Stare numbly at the screen as the computer,
interminably slow, warms up. Needles and yarn sit
on my desk within my peripheral vision,
visible comfort every morning when I push the button.
Cast on sixty-four, type the password, knit a row
while recalling what I named the last draft.
Waiting for the doc to arise out of the mass
of numerous files saved in MFA Thesis—pick one.
Over the course of writing and waiting to write,
a sock is born, developing stitch by orderly stitch
and row by row.
The thesis develops word by word
in disorderly lines, digitally hidden, aloof,
uncompromising, in danger of disappearing or
devoured by virus gremlins.
The sock sits there for all to see that yesterday
something was accomplished—the day before, too,
and the day before that, growing by rows and inches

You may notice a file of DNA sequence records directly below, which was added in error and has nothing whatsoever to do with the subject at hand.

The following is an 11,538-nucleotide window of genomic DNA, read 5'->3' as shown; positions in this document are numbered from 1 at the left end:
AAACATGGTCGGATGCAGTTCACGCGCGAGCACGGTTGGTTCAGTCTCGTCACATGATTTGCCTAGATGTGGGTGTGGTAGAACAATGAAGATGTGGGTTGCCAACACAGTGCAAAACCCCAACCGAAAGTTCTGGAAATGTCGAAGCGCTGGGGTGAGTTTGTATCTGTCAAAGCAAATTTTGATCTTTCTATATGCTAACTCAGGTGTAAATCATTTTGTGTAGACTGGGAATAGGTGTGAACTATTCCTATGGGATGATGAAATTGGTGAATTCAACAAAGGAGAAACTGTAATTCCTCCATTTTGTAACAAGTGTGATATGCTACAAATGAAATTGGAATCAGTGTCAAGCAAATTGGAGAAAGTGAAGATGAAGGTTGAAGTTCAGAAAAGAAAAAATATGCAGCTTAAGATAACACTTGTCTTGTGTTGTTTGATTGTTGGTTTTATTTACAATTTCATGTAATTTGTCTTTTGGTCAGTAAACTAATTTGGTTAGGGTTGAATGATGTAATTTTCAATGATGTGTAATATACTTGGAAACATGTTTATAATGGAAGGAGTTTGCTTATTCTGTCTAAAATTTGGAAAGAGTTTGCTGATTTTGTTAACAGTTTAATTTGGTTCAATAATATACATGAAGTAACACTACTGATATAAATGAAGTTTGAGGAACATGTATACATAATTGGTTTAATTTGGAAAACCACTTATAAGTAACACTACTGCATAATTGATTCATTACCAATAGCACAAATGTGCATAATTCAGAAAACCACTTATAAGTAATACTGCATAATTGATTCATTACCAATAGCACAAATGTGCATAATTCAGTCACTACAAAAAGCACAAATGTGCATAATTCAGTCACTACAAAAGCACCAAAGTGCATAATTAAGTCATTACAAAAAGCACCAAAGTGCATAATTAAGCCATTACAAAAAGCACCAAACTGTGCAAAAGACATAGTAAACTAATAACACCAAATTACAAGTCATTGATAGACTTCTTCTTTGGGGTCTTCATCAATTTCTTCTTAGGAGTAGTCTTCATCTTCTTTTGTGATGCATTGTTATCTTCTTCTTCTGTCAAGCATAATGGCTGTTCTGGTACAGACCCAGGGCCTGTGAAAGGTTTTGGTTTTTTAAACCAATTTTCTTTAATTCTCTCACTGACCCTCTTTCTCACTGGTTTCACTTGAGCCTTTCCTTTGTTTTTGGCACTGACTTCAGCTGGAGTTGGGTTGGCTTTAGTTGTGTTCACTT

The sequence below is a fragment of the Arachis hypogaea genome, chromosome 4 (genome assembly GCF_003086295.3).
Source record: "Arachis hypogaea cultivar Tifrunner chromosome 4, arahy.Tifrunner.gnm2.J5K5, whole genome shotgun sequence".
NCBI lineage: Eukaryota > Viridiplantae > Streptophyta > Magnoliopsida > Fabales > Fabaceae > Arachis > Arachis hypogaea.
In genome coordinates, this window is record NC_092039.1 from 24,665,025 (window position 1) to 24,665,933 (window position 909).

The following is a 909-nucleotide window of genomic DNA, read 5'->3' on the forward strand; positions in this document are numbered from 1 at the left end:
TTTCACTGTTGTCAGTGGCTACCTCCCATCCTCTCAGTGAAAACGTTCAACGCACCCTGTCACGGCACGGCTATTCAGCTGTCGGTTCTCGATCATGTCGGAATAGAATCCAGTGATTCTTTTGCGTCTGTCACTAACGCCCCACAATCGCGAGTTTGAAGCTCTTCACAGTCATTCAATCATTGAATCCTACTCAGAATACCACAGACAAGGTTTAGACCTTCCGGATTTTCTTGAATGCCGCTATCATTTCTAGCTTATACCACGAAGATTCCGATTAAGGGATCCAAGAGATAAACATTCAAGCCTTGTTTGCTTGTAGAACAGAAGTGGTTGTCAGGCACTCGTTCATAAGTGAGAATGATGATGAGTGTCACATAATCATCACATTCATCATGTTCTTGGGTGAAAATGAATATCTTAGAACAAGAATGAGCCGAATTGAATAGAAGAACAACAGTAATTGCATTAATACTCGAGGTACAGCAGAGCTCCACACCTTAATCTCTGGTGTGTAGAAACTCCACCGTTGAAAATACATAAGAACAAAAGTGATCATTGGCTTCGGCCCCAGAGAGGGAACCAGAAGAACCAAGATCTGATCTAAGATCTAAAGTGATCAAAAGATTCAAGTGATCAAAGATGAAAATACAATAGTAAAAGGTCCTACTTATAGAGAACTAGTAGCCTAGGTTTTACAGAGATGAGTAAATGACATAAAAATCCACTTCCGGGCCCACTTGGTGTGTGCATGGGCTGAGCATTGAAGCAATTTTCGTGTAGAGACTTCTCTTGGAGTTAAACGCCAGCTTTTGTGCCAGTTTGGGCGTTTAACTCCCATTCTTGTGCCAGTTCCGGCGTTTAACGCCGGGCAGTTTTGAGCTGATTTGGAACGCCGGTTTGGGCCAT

gradual colour changes appear.
Knit two, purl two, the sock develops a cuff.
Write a sentence, slip a word;
The artist’s statement stews
in perpetual complexity; read another book,
discover an issue, find a different angle to pursue;
realize the last three hours are worked on the wrong draft.
The sock’s life needs only simplicity; slip a stitch, a few short-rows,
a heel forms, then instep shaping—
the foot doesn’t change, the pattern meanders,
crossing cables over and under, the design becomes
a matrix of overlying, underlying arches and columns.
Randomly, the thesis changes,
becomes a mass of tangled threads and themes—
where it starts, where it ends, where it middles
is anybody’s cut and paste guess.
Not so the sock, it develops a toe.
After months of mornings
of turning the computer on,
knitting instead of waiting,
the sock is definite. Definite and done.